Kathleen Parker

WASHINGTON -- The much ado about Barack Obama's decision not to wear an American flag lapel pin was, well, symbolic.

To follow the debate that followed the headline that followed the nonstory about a dated decision is to witness where acute partisanship has led us. From the hue and cry on the right, you'd have thought Obama had flushed a Bible down the toilet.

What Obama did might have escaped anyone's notice but for what he said when a reporter in Iowa recently asked him about the missing pin. In the Age of Public Virtue, it is apparently essential that citizens flaunt their patriotism; crucial if they're running for public office.

Obama replied that he had worn a flag pin immediately after 9/11, but removed it when he felt it had become a substitute for "true patriotism." He said he preferred to demonstrate his allegiance to the US of A by "speaking out on issues that are of importance to our national security" and by trying "to tell the American people what I believe will make this country great, and hopefully that will be a testimony to my patriotism."

One could argue that Obama didn't say exactly the right thing, politically. When campaigning for president, it's probably best not to insult all those nice Iowans who have flagpoles in their front yards and flag pins in their lapels.

On the other hand, most honest brokers know exactly what he meant, and he's not wrong. Overused symbols lose their meaning.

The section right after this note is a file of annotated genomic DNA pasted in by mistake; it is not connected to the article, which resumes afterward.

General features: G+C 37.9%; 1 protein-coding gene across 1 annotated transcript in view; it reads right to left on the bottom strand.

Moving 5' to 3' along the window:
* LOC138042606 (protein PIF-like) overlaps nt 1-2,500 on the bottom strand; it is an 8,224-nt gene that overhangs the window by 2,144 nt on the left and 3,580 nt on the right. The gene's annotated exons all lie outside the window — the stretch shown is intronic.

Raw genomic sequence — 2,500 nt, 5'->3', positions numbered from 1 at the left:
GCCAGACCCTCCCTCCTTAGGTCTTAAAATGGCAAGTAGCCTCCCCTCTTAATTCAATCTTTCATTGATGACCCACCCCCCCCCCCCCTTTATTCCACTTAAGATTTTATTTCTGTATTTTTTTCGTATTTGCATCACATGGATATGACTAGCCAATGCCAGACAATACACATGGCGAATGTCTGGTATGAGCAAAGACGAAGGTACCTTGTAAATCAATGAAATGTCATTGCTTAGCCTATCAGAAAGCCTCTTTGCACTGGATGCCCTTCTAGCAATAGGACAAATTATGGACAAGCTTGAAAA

There was a time not long ago when displaying one's political or religious affiliations -- as well as one's affections -- was considered seriously bad form. Today it's bad form to be private, and votes swing on which candidate lays on the best kiss.

From crucifix necklaces and fish lapel pins that declare "I'm a Christian" to colored rubber wristbands that convey solidarity with cancer victims and environmentalists, we've become a nation of exhibitionist symbolists.

Competitive caring is the new national sport in which the victor is judged not by acts of charity, but by the number of bracelets stacked on his wrists. We wear stickers after we vote or give blood -- and plaster yellow ribbons on our SUVs -- lest anyone doubt we support our troops.

By making symbols fashionable, we've ratified boasting as an act of redemption and elevated empathy to an existential conceit. I care, therefore I am. I care more than you do, therefore I am more than you are.

I wear this lapel pin, therefore, my country 'tis of me, not thee.


Kathleen Parker

Kathleen Parker is a syndicated columnist with the Washington Post Writers Group.
 
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